Tuesday, June 05, 2007

A Draft List Which Probably Teaches Us Nothing

I was all set to do this by hand, but Baseball Reference, the greatest invention since instant pudding and the elevator, has done the heavy lifting. Here's a list of no great significance, yet it means the world to us:

Players drafted with the number 6 pick (31 of 42 made the majors) You can view their career stats off that link.

Hey there, GREAT pickin'! 7 total
Rocco Baldelli, 2000
Derek Jeter, 1992
Gary Sheffield, 1986
Barry Bonds, 1985
Andy Van Slyke, 1979
Terry Kennedy, 1977
John Mayberry, 1967

Useful Regulars, 9 total
Zach Greinke, 2002
Derek Lilliquist, 1987
Spike Owen, 1982
Kevin McReynolds, 1981
Darnell Coles, 1980
Ken Landreaux, 1976
Johnnie Lemaster, 1973
Mike Anderson, 1969
Tom Grieve, 1966

Cups of Coffee and Part-Timers, 13 total
Seth Greisenger, 1996
McCay Christenson, 1994
Steve Soderstrom, 1993
John Burke, 1991
Marc Newfield, 1990
Monty Fariss, 1988
Erik Pappas, 1984
Butch Benton, 1975
Butch Edge, 1974
Dan Thomas, 1972
Roy Thomas, 1971
Lee Richard, 1970
Rick James, 1965

Still "prospects" (4, 2 have made the majors)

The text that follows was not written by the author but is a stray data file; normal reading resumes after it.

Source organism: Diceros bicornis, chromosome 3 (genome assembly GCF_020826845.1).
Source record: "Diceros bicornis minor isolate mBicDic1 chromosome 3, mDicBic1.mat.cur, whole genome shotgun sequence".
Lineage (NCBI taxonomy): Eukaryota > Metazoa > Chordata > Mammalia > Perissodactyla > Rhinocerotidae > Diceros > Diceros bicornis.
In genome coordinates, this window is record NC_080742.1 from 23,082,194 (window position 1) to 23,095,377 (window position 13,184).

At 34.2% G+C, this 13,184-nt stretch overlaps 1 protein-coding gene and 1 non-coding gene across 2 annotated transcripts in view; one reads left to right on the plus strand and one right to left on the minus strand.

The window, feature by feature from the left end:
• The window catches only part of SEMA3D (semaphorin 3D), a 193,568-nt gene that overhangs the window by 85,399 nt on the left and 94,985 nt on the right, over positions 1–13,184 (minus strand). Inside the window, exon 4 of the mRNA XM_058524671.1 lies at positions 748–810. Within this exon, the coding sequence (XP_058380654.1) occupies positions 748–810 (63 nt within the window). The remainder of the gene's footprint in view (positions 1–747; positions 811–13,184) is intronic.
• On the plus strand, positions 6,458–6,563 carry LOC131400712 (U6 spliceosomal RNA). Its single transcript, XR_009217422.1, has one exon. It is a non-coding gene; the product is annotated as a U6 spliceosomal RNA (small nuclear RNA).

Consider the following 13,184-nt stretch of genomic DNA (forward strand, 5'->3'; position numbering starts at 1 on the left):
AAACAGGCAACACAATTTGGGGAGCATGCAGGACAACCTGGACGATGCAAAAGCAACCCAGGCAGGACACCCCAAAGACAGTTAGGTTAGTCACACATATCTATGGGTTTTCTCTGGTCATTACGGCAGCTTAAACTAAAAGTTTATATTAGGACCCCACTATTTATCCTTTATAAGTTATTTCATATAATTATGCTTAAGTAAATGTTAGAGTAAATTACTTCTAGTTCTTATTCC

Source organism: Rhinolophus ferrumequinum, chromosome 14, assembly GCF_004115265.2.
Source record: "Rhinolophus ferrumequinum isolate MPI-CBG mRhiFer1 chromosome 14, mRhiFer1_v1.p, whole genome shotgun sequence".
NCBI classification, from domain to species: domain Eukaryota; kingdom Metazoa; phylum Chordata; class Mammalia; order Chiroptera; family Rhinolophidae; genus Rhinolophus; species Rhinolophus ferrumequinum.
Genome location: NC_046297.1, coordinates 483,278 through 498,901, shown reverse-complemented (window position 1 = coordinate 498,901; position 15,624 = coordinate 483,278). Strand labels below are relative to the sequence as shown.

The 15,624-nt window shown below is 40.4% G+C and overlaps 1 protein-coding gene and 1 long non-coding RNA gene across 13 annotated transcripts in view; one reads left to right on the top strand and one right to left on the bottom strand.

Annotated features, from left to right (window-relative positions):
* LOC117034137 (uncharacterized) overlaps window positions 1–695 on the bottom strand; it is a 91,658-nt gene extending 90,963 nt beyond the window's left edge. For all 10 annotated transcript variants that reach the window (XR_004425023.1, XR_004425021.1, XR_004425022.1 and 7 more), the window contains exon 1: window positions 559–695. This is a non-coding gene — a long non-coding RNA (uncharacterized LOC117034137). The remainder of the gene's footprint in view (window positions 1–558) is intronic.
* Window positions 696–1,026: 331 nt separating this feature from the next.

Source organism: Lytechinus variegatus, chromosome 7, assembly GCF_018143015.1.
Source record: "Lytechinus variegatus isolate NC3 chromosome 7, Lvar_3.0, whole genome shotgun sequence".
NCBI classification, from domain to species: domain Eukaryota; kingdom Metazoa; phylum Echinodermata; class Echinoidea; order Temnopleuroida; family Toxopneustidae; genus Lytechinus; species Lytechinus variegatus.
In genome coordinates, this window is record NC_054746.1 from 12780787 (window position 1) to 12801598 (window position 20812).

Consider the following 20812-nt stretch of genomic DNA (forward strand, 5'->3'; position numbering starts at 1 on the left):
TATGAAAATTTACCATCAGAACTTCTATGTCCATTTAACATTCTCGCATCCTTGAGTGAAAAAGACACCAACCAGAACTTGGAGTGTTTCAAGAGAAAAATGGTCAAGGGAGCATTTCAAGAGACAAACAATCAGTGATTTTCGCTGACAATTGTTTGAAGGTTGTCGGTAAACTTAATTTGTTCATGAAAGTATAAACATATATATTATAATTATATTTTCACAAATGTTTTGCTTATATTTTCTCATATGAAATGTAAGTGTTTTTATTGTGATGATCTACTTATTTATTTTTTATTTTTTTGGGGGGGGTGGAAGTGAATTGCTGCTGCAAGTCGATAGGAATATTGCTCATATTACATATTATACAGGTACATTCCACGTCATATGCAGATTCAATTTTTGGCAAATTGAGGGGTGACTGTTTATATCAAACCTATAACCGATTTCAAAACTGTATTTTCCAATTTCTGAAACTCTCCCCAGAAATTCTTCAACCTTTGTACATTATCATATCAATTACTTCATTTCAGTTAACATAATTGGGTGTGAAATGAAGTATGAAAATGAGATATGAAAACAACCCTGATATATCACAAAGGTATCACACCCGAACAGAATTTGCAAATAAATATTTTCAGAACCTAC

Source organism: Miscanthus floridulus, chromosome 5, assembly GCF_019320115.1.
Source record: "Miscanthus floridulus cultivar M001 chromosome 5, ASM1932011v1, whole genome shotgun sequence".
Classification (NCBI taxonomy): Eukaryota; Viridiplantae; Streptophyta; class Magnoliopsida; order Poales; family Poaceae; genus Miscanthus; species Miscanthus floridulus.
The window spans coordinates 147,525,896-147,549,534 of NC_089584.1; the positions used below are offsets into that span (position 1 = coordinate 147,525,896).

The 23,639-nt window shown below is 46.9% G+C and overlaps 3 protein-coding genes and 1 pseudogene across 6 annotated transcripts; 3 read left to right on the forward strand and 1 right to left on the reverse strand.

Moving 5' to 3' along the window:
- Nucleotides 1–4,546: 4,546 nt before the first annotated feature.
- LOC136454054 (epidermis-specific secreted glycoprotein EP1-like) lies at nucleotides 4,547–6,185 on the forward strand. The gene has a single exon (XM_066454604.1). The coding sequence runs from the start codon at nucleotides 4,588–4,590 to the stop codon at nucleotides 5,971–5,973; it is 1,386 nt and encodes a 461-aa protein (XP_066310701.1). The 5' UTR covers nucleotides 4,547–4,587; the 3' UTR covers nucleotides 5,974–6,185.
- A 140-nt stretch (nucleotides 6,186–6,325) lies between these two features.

Andrew Miller, 2006
Ricardo Romero, 2005
Jeremy Sowers, 2004
Ryan Harvey, 2003

Never Made It (# = drafted by Nats), 9 total
Josh Karp, 2001 #
Josh Girdley, 1999 #
Ryan Mills, 1998
Geoff Goetz, 1997
Jaime Jones, 1995
Paul Coleman, 1989
Jackie Davidson, 1983
Tito Nanni, 1978
Robert Weaver, 1968

All-in-all, teams have had pretty good success with that pick. If you take out the lean Montreal years, only 9 of the 40 players never made the majors, and 7 of them had long and useful careers, with 2 sure Hall of Famers. All together, 16 of the 42 players can be deemed successes, with the potential for four more depending on how the last few years drafts turn out.

In short, with a strong scouting department and a little bit of luck, the #6 pick isn't a bad place to be.

  • UPDATE: Proving that sub-standard minds sometimes come across random but similar thoughts, NFA does the same thing, but he includes breakdowns of pitcher versus hitter and college versus high school. Check it out.

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